Ancient and Modern Apocalypse from a Genre Theory Perspective

In: A Critical Approach to the Apocalypse
Allan Weiss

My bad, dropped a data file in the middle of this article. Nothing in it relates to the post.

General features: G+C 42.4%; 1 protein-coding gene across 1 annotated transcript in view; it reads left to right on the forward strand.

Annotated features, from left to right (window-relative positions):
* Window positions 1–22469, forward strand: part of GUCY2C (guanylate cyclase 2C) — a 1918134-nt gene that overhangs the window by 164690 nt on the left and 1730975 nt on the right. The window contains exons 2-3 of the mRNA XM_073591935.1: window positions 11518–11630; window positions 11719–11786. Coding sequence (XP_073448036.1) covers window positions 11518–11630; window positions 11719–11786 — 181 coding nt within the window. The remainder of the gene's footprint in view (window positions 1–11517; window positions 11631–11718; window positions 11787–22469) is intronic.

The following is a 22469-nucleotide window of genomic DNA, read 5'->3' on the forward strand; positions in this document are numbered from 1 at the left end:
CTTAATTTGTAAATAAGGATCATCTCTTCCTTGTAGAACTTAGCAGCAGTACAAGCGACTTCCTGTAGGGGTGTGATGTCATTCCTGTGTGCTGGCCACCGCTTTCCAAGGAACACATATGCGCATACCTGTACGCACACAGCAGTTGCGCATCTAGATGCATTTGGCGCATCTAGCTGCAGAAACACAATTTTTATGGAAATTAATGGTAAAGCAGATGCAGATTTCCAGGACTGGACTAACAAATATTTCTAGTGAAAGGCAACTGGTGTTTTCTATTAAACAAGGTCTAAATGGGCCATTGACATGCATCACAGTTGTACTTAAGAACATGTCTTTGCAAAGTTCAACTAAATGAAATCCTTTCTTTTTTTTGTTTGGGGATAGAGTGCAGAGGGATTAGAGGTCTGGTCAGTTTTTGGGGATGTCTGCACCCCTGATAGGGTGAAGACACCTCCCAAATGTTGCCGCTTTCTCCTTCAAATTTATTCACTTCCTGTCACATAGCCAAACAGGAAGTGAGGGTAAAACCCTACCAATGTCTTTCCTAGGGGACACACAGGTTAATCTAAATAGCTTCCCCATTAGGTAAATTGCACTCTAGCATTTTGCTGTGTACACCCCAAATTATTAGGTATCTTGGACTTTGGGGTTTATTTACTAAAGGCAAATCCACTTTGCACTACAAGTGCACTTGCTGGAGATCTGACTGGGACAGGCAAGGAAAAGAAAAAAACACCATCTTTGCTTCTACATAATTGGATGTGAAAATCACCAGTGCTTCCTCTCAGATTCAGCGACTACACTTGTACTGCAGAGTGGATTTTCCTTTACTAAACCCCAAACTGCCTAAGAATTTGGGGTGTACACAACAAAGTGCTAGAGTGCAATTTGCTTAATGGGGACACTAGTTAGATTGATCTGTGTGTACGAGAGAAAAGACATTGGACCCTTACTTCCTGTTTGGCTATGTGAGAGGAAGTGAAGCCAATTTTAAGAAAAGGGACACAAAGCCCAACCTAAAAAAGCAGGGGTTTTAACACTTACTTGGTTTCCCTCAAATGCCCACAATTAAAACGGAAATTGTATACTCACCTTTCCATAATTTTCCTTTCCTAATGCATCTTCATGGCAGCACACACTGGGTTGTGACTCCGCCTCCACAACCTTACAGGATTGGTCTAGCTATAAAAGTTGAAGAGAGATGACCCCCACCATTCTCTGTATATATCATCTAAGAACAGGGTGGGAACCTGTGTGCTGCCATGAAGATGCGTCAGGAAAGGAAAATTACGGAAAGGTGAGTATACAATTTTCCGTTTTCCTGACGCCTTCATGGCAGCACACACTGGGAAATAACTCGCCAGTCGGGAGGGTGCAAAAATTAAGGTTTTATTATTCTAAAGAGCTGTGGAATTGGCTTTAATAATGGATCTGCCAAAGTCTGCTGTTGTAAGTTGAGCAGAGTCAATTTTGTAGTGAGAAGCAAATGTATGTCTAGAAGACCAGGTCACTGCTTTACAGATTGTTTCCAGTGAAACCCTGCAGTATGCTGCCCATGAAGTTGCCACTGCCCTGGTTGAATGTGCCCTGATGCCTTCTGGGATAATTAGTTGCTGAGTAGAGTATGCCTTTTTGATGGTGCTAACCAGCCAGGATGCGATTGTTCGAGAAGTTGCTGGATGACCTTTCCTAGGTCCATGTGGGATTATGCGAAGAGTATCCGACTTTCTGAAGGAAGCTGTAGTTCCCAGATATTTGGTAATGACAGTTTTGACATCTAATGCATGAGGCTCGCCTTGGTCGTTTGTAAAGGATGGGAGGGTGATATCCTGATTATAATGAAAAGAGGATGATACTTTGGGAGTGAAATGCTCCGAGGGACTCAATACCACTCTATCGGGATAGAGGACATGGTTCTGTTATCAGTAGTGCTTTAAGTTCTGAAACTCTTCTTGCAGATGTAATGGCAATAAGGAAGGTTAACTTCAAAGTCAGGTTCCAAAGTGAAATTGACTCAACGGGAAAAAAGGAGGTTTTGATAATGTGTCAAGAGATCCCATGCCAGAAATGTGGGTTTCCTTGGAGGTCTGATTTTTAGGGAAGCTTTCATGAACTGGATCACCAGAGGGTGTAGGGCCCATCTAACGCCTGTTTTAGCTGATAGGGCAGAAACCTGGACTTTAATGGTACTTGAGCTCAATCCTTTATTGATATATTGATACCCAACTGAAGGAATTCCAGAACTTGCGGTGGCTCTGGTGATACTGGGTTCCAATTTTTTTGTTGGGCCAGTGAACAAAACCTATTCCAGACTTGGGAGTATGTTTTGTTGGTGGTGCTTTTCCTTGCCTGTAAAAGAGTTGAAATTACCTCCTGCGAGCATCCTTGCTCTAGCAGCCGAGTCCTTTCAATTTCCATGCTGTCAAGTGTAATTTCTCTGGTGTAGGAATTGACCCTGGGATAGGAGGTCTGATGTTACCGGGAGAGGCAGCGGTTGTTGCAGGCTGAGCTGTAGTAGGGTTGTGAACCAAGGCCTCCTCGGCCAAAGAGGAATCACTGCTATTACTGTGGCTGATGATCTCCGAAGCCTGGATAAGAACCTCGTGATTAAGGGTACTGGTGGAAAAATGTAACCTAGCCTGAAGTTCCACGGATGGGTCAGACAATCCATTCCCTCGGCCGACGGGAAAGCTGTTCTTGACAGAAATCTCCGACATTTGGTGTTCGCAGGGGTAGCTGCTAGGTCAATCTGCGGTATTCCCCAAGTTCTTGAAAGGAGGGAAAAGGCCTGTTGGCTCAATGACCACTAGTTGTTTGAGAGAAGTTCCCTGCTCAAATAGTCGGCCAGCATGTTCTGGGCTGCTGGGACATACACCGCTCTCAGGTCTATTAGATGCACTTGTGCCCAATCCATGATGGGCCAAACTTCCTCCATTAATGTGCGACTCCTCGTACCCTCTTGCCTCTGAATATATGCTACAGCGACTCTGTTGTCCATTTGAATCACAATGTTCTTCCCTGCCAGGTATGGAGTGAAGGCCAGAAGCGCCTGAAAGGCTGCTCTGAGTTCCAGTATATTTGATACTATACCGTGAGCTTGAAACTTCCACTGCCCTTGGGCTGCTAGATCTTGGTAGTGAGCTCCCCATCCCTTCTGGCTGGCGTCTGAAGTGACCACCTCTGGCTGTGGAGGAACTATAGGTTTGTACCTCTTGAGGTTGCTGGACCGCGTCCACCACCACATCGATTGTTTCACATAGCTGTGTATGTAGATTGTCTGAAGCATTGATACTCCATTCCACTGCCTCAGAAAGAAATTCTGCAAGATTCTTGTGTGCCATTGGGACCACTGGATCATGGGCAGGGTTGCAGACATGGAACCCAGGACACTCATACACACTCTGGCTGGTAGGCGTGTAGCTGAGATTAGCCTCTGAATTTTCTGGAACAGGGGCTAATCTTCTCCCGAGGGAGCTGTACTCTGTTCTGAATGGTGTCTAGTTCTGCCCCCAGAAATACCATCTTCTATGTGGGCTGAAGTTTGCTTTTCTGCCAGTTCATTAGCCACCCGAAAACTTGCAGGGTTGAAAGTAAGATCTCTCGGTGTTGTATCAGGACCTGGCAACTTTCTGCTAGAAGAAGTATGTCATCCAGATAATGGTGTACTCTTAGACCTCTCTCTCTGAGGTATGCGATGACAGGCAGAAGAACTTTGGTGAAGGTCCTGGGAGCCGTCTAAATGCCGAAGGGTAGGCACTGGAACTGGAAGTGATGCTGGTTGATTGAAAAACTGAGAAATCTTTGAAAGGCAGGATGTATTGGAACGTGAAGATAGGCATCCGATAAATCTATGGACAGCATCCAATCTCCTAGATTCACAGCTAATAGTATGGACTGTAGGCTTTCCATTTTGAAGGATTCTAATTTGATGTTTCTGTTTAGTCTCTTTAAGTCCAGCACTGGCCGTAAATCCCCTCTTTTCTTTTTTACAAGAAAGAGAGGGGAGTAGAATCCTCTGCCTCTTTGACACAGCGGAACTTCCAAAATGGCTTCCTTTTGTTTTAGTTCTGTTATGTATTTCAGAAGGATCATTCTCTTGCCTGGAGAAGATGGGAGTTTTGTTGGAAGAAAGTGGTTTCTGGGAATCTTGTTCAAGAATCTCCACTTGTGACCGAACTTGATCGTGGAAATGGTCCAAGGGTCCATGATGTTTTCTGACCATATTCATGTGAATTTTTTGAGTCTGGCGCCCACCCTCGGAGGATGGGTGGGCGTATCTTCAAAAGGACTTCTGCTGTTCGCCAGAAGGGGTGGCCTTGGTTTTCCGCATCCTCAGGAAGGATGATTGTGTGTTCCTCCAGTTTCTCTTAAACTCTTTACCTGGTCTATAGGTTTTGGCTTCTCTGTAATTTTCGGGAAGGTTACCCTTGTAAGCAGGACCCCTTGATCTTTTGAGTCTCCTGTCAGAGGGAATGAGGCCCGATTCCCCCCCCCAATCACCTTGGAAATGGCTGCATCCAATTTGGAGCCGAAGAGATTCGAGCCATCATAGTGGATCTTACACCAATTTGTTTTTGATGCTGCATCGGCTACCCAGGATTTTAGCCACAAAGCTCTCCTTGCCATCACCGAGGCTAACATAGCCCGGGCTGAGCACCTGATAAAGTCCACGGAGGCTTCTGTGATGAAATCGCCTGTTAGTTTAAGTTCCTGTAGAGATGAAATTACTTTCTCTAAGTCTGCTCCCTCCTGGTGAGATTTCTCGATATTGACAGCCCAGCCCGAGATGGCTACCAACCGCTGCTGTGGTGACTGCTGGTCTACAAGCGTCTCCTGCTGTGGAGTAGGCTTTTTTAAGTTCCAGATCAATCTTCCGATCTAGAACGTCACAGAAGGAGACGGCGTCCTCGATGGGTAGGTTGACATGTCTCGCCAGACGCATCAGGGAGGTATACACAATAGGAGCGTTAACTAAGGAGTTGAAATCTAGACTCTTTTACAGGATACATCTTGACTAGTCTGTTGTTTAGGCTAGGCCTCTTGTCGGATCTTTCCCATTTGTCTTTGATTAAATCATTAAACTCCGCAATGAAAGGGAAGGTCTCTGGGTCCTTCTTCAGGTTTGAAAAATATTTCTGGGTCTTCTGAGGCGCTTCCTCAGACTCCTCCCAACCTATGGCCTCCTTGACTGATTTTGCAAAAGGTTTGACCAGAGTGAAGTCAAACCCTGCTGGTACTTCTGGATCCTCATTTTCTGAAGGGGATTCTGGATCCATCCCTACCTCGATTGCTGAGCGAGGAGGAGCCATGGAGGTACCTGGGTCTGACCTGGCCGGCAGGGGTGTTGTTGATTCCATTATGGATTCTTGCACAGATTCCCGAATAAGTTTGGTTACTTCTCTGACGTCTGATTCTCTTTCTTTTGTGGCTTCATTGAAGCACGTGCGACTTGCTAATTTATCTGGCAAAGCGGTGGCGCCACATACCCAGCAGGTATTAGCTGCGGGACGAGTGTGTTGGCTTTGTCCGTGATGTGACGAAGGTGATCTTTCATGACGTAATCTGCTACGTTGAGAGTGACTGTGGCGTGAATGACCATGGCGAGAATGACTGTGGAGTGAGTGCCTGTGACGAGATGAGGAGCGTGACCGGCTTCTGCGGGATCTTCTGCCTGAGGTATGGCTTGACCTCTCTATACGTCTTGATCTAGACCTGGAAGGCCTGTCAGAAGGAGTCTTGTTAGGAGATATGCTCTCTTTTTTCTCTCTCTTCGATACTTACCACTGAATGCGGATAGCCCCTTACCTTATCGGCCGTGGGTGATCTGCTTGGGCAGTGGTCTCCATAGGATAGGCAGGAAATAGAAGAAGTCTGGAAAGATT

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The term ‘apocalypse’ is currently understood to mean mass destruction, the end of the human race or the planet as a whole, or at least some sort of global disaster. As we know, however, the word literally means ‘revelation,’ and it was used as the title of the text that eventually became the final book of the Bible. Yet for most scholars who specialise in apocalyptic studies, an apocalyptic text must include an eschatological element. Nowadays, the term ‘apocalyptic science fiction’ refers to fantastic literature about the destruction of humanity, however that end comes about. How, then, did the Greek word for ‘revelation’ come to mean something far more limited: a revelation of the end-times? In other words, how did the eschatological element become a defining feature of a genre in which it may well have played only an incidental role when the genre was established? To understand this development, we might turn to recent genre theory, and particularly to the literary application of psychological theories on taxonomy. One such theory involves the role of the prototype: the instance or example of a type that becomes the model by which we categorise other phenomena as belonging to the same type. It may well be, then, that while in St. John’s day, an ‘apocalypse’ could be any sort of revelatory text, Revelation itself – through its canonisation – became the prototypical apocalyptic text, one that forever changed the genre by making eschatology a necessary feature of a ‘true’ apocalypse.

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